As each footstep moves us closer to Santiago we are noticing less farms and more improved homes for those commuting or as getaway locations from the big city. Some of the new homeowners have completely restored old farms and they look absolutely fantastic. We saw this lemon tree today in a yard. Lots of smaller palm trees too. What can’t they grow here?
We have also noted two types of pilgrims. Those “experienced pilgrims” who have some serious miles under foot and the “newbies” who are limping along on their third day. The experienced hikers will always seek soft ground to hike upon. The newbies always hike on the road or sidewalk when available. The seasoned pilgrims will wait until it starts raining seriously before suiting up in rainwear. The rookies putting it on when it mists and take it off on the next steep climb. It keeps us entertained along the way. Another thing we have noticed is that most of the seasoned pilgrims are winding down a few notches as we get closer to Santiago. Not wanting such an unbelievable experience to end, having to say goodbye soon to new friends, or simply exhaustion…maybe a little of each. The next three photos represent what our daily late morning rest stops look like.
Boots come off to air out and cool off, outer socks come off to dry and toes are wiggled. We have taken especially good care of our feet and boy has it paid off. Sandy had just two tiny blisters on week one which were gone in three days and I have thankfully been blister free. Just watching some of the terribly bad foot conditions of our fellow peregrinos keeps us vigilantly aware of our own feet.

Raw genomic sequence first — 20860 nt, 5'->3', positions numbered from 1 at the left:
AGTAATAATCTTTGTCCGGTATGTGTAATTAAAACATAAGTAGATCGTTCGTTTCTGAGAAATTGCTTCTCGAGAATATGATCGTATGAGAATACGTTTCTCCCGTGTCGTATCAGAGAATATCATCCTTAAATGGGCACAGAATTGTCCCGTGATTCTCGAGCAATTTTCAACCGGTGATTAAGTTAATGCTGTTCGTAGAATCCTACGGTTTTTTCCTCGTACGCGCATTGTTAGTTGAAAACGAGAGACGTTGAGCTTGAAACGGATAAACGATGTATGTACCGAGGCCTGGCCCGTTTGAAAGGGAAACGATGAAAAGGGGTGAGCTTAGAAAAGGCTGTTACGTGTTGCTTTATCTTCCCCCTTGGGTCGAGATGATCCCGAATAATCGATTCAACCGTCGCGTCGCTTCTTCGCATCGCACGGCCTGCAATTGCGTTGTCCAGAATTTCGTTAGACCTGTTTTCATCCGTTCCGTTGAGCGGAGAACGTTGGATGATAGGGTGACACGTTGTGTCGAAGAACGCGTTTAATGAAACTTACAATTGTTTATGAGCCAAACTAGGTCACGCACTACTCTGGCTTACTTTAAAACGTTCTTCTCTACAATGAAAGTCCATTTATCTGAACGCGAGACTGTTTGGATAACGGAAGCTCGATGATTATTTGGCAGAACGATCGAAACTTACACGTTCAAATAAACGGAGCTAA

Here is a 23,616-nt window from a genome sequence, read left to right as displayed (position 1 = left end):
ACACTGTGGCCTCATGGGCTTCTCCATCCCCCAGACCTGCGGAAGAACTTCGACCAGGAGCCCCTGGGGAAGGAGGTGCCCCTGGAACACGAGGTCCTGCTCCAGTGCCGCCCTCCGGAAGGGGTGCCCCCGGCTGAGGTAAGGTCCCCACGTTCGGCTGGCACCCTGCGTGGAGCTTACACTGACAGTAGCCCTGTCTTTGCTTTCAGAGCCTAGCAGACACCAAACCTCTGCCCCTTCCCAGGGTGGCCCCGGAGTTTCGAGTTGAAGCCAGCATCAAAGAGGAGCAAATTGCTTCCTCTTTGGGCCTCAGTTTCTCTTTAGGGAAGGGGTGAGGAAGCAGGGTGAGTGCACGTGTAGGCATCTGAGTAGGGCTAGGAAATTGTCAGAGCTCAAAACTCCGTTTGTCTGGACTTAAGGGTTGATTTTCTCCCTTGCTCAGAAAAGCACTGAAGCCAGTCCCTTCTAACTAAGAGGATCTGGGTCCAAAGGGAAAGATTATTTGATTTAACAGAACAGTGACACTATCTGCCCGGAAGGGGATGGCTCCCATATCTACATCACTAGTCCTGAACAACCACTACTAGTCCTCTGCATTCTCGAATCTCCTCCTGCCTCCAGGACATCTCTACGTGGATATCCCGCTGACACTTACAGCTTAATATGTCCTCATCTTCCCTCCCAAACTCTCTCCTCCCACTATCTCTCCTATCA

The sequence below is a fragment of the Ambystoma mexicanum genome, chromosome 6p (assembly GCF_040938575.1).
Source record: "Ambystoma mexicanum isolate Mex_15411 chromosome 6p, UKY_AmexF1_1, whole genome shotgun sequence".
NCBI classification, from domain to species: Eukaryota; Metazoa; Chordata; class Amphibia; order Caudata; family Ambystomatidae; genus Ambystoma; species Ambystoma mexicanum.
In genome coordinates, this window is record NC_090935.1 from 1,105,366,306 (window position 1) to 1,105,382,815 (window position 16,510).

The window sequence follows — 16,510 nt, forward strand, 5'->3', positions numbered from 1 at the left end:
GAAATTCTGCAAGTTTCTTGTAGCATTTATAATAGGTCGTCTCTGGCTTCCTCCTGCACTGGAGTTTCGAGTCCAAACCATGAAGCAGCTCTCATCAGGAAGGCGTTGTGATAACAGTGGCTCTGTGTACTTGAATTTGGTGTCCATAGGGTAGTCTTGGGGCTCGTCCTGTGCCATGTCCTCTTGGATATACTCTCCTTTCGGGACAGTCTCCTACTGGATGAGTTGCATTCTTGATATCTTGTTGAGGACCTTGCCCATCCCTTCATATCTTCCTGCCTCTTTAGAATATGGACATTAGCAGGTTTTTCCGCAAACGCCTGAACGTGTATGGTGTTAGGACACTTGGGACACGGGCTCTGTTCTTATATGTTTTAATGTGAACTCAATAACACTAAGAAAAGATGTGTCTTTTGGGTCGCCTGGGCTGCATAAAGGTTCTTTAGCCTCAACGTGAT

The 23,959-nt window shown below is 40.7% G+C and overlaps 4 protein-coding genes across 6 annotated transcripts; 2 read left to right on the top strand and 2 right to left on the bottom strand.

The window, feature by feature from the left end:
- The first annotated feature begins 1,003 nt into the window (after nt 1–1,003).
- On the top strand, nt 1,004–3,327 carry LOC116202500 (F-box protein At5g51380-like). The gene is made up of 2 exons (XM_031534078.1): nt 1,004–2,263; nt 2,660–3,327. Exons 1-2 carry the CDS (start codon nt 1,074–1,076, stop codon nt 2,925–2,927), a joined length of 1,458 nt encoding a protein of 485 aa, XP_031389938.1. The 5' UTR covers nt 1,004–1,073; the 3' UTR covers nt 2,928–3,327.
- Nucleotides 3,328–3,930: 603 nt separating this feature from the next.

I was ready for a nap. Quite unusual for me. Perhaps I am becoming acclimated to the siesta lifestyle???
Today was an absolutely beautiful day. Temperatures in the high 60’s and nearly cloudless skies. This was the first time I could wear just my short sleeved shirt since the Meseta on day 18. That would be 18 days ago!
We hiked for 14 km (until 1300) and had lunch in Arzua. We skipped dinner last night and we were a bit hungry. Peregrinos menu to the rescue. First course stuffed spanish peppers, second course traditional Galician paella (complete with octopus, squid, clams, and something red and squishy.)
Today was our short day as we line up Santiago for a Sunday afternoon arrival. We stopped just before the village of Tunel at a 2 star hotel along the original way. It is our first hotel stay along the camino. It is a nice treat to have full services. We dropped off our stinky clothes to have them washed and dried. Obviously we are now on the Camino’s luxury track as we wind down.
Today we hiked 15.1 km (9.4 miles) and are now on track for two days of 18 km to reach Santiago.
36 km to Santiago….Buen Camino!